Cheer

Up and was angry with my maid Hannah for keeping the house no better, it being more dirty now-a-days than ever it was while my whole family was together.
So to my office, whither Mr. Coventry came and Sir William Pen, and we sat all the morning. This day Mr. Coventry borrowed of me my manuscript of the Navy.
At noon I to the ‘Change, and meeting with Sir W. Warren, to a coffee-house, and there finished a contract with him for the office, and so parted, and I to my cozen Mary Joyce’s at a gossiping, where much company and good cheer. There was the King’s Falconer, that lives by Paul’s, and his wife, an ugly pusse, but brought him money. He speaking of the strength of hawkes, which will strike a fowle to the ground with that force that shall make the fowle rebound a great way from ground, which no force of man or art can do, but it was very pleasant to hear what reasons he and another, one Ballard, a rich man of the same Company of Leathersellers of which the Joyces are, did give for this. Ballard’s wife, a pretty and a very well-bred woman, I took occasion to kiss several times, and she to carve, drink, and show me great respect. After dinner to talk and laugh. I drank no wine, but sent for some water; the beer not being good. A fiddler was sent for, and there one Mrs. Lurkin, a neighbour, a good, and merry poor woman, but a very tall woman, did dance and show such tricks that made us all merry, but above all a daughter of Mr. Brumfield’s, black, but well-shaped and modest, did dance very well, which pleased me mightily. I begun the Duchess with her, but could not do it; but, however, I came off well enough, and made mighty much of her, kissing and leading her home, with her cozen Anthony and Kate Joyce (Kate being very handsome and well, that is, handsomely dressed to-day, and I grew mighty kind and familiar with her, and kissed her soundly, which she takes very well) to their house, and there I left them, having in our way, though nine o’clock at night, carried them into a puppet play in Lincolnes Inn Fields, where there was the story of Holofernes, and other clockwork, well done.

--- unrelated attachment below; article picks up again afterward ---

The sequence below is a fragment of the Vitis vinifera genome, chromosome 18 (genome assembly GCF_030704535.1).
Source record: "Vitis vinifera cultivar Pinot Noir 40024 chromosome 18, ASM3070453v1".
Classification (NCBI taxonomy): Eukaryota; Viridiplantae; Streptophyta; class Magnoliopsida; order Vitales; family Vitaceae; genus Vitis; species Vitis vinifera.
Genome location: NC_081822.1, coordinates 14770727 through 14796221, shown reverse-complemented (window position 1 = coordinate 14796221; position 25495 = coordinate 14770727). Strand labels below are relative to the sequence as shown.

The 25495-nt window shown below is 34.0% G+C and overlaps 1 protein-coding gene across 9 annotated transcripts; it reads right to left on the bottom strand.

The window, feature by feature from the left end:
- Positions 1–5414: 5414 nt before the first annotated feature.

There was at this house today Mr. Lawrence, who did give the name, it seems, to my cozen Joyce’s child, Samuel, who is a very civil gentleman, and his wife a pretty woman, who, with Kate Joyce, were stewards of the feast to-day, and a double share cost for a man and a woman came to 16s., which I also would pay, though they would not by any means have had me do so. I walked home very well contented with this afternoon’s work, I thinking it convenient to keep in with the Joyces against a bad day, if I should have occasion to make use of them. So I walked home, and after a letter to my wife by the post and my father, I home to supper, and after a little talk with my brother to bed.

the cheer of hawks
a great way off

that familiar sound
in the east as I walk home


Erasure poem derived from The Diary of Samuel Pepys, Thursday 6 August 1663.

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